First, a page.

Density Dependent Relationship Definition Essay

References

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Further Reading

Begon M, Mortimer M and Thompson DJ (1996) Population Ecology: A Unified Study of Animals and Plants, 3rd edn. Oxford: Blackwell Science.

Ranta E, Lundberg P and Kaitala V (2006) Ecology of Populations. Cambridge: Cambridge University Press.

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Density Dependent vs Density Independent

Population growth is carefully being watched and studied by every nation in the world. This is because any changes in the number of inhabitants can have a very huge effect on a country’s economy as well as on the environment.
Population growth is not only observed in the human population but also in the population ecology of both plants and animals. The analysis and study of population growth is important for the balance of the ecosystem.

Several factors are utilized to see if the Earth can sustain its population growth despite the extinction of several species and the overpopulation of some. There are two factors that are important in determining how a certain population grows or decline; density dependent factors and density independent factors.
Density dependent factors are those that are responsible for regulating the population in proportion to its density such as competition, predation, and diseases. It usually operates in a large population and causes the population either to increase or decrease depending on how it affects the ecosystem.

For example, a huge population can deplete an area’s natural resources and food supply. This will cause a shortage of these necessary elements making the area unable to provide for its population and will eventually cause the reduction of the area’s population due to hunger, thirst, and exposure to the elements when shelter is not available.
Density independent factors, on the other hand, are those that regulate the population without considering its density such as natural disasters and the weather. It operates in both large and small populations and is not based on population density.

Natural disasters like floods, fires, storms, droughts, extreme temperatures, and the disturbance and disintegration of the natural habitat of organisms can cause a decrease in their population no matter how large or small it is. Bush fires can cause damage to the habitat of several animal species. Some may die directly due to the fire, but others who will survive it will also die because of food and water inadequacy as well as the absence of shelter for them.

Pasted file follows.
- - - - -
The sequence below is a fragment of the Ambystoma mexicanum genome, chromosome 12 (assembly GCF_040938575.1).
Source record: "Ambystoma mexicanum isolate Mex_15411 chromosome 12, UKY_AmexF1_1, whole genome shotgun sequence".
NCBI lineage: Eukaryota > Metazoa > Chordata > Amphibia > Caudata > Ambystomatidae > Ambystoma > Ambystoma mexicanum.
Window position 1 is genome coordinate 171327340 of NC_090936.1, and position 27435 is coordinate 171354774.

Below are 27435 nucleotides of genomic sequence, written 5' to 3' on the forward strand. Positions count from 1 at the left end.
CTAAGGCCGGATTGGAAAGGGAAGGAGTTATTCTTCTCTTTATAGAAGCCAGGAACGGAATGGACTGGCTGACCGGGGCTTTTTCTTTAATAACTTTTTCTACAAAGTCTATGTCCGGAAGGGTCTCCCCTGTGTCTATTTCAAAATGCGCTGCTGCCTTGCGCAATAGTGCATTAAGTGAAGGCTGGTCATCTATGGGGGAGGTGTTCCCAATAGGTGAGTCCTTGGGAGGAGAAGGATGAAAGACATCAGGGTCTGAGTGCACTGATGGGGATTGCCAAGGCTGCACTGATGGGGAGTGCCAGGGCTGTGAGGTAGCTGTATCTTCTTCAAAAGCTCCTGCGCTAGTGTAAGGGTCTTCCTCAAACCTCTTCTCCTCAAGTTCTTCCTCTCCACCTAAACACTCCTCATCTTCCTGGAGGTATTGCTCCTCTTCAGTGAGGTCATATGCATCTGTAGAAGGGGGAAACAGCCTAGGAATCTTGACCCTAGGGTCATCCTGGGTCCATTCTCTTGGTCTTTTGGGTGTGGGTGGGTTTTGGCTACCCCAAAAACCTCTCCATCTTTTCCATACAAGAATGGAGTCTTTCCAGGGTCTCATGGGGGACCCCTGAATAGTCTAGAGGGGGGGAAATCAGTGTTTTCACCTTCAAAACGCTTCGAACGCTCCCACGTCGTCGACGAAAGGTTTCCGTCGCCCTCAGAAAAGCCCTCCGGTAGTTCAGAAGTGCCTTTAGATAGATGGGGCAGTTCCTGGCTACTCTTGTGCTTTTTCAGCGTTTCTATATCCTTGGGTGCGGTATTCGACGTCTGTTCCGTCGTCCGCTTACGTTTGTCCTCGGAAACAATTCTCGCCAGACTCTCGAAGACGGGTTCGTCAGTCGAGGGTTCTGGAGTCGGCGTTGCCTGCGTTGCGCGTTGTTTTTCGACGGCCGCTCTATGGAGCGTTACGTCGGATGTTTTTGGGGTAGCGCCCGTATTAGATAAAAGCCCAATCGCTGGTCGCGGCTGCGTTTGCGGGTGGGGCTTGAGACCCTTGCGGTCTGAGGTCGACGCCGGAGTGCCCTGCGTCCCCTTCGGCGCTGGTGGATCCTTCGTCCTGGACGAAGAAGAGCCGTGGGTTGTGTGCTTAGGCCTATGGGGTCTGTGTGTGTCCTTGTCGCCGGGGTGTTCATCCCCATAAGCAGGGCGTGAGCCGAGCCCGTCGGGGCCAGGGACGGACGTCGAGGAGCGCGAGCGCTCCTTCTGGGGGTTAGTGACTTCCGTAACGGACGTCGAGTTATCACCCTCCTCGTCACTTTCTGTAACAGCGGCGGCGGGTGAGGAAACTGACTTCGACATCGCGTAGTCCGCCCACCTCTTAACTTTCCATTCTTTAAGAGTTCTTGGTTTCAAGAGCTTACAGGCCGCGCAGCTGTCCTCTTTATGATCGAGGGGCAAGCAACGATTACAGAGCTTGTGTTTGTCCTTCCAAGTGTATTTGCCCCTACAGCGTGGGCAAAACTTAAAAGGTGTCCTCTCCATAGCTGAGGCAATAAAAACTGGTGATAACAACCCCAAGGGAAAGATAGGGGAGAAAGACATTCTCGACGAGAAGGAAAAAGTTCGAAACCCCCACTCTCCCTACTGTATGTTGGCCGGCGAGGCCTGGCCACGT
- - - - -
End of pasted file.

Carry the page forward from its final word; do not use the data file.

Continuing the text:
Density independent factors act on their own and do not change according to its density unlike density dependent factors which vary according to the population density which depends on its gain rates and loss rates.
Both density dependence and density independence may occur together in the process of determining and analyzing population growth. Density dependence may be tested through analyzing the relationship between the growth rate and density of a certain population.

Summary:

1.Density dependent factors are those that regulate the growth of a population depending on its density while density independent factors are those that regulate population growth without depending on its density.
2.Examples of density dependent factors are food, shelter, predation, competition, and diseases while examples of density independent factors are natural calamities like floods, fires, tornados, droughts, extreme temperatures, and the disturbance of the habitat of living organisms.
3.Density dependent factors usually operate in large populations while density independent factors operate in both large and small populations.
4.Density independent factors act on their own while density dependent factors depend upon the gain and loss rates.


Cite
Emelda M. "Difference Between Density Dependent and Density Independent." DifferenceBetween.net. June 13, 2011 < http://www.differencebetween.net/language/words-language/difference-between-density-dependent-and-density-independent/ >.

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